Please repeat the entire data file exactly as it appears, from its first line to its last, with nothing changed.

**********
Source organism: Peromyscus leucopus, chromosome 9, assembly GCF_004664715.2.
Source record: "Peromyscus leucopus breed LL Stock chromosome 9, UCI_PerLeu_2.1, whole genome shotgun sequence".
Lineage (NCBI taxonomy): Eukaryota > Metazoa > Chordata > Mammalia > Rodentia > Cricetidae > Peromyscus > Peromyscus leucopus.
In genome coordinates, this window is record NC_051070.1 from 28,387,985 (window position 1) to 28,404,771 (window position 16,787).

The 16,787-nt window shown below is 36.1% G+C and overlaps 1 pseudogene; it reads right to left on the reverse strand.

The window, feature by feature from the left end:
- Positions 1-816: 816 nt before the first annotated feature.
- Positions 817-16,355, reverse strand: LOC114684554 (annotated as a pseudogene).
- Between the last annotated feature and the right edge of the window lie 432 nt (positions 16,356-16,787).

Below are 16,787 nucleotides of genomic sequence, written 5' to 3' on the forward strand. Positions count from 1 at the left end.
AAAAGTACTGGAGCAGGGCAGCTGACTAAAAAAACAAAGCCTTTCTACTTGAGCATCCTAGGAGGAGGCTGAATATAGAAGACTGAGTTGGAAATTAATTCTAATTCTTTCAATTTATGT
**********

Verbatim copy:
Source organism: Peromyscus leucopus, chromosome 9, assembly GCF_004664715.2.
Source record: "Peromyscus leucopus breed LL Stock chromosome 9, UCI_PerLeu_2.1, whole genome shotgun sequence".
Lineage (NCBI taxonomy): Eukaryota > Metazoa > Chordata > Mammalia > Rodentia > Cricetidae > Peromyscus > Peromyscus leucopus.
In genome coordinates, this window is record NC_051070.1 from 28,387,985 (window position 1) to 28,404,771 (window position 16,787).

The 16,787-nt window shown below is 36.1% G+C and overlaps 1 pseudogene; it reads right to left on the reverse strand.

The window, feature by feature from the left end:
- Positions 1-816: 816 nt before the first annotated feature.
- Positions 817-16,355, reverse strand: LOC114684554 (annotated as a pseudogene).
- Between the last annotated feature and the right edge of the window lie 432 nt (positions 16,356-16,787).

Below are 16,787 nucleotides of genomic sequence, written 5' to 3' on the forward strand. Positions count from 1 at the left end.
AAAAGTACTGGAGCAGGGCAGCTGACTAAAAAAACAAAGCCTTTCTACTTGAGCATCCTAGGAGGAGGCTGAATATAGAAGACTGAGTTGGAAATTAATTCTAATTCTTTCAATTTATGT